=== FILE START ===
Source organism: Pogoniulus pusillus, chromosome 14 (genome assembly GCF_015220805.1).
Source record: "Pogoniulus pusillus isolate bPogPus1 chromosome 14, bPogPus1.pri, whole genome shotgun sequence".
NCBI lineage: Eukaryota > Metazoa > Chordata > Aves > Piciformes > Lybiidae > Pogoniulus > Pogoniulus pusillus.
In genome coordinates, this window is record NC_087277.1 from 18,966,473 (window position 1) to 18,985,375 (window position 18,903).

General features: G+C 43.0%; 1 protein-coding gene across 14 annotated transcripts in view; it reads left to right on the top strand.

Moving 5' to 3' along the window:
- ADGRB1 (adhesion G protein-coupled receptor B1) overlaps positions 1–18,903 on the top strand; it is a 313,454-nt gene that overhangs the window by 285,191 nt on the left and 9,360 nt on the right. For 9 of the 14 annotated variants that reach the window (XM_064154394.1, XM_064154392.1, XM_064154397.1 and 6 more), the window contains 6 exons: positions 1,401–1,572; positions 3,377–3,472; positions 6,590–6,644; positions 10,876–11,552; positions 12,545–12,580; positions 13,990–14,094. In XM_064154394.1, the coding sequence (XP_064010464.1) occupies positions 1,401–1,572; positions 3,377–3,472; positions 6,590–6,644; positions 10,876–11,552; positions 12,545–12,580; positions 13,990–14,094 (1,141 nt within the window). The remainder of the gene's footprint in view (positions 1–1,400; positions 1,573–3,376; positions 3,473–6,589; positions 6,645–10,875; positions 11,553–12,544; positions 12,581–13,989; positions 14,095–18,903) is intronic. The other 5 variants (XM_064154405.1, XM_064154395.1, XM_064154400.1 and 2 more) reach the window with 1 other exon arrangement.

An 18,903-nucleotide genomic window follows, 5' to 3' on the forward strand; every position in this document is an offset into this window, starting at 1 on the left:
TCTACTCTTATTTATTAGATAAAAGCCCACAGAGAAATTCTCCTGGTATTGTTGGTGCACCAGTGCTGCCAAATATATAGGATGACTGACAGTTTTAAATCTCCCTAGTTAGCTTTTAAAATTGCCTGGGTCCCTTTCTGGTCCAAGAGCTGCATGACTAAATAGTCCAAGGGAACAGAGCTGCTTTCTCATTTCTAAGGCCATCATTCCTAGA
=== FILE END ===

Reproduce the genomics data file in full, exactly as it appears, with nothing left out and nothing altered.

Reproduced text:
Source organism: Pogoniulus pusillus, chromosome 14 (genome assembly GCF_015220805.1).
Source record: "Pogoniulus pusillus isolate bPogPus1 chromosome 14, bPogPus1.pri, whole genome shotgun sequence".
NCBI lineage: Eukaryota > Metazoa > Chordata > Aves > Piciformes > Lybiidae > Pogoniulus > Pogoniulus pusillus.
In genome coordinates, this window is record NC_087277.1 from 18,966,473 (window position 1) to 18,985,375 (window position 18,903).

General features: G+C 43.0%; 1 protein-coding gene across 14 annotated transcripts in view; it reads left to right on the top strand.

Moving 5' to 3' along the window:
- ADGRB1 (adhesion G protein-coupled receptor B1) overlaps positions 1–18,903 on the top strand; it is a 313,454-nt gene that overhangs the window by 285,191 nt on the left and 9,360 nt on the right. For 9 of the 14 annotated variants that reach the window (XM_064154394.1, XM_064154392.1, XM_064154397.1 and 6 more), the window contains 6 exons: positions 1,401–1,572; positions 3,377–3,472; positions 6,590–6,644; positions 10,876–11,552; positions 12,545–12,580; positions 13,990–14,094. In XM_064154394.1, the coding sequence (XP_064010464.1) occupies positions 1,401–1,572; positions 3,377–3,472; positions 6,590–6,644; positions 10,876–11,552; positions 12,545–12,580; positions 13,990–14,094 (1,141 nt within the window). The remainder of the gene's footprint in view (positions 1–1,400; positions 1,573–3,376; positions 3,473–6,589; positions 6,645–10,875; positions 11,553–12,544; positions 12,581–13,989; positions 14,095–18,903) is intronic. The other 5 variants (XM_064154405.1, XM_064154395.1, XM_064154400.1 and 2 more) reach the window with 1 other exon arrangement.

An 18,903-nucleotide genomic window follows, 5' to 3' on the forward strand; every position in this document is an offset into this window, starting at 1 on the left:
TCTACTCTTATTTATTAGATAAAAGCCCACAGAGAAATTCTCCTGGTATTGTTGGTGCACCAGTGCTGCCAAATATATAGGATGACTGACAGTTTTAAATCTCCCTAGTTAGCTTTTAAAATTGCCTGGGTCCCTTTCTGGTCCAAGAGCTGCATGACTAAATAGTCCAAGGGAACAGAGCTGCTTTCTCATTTCTAAGGCCATCATTCCTAGA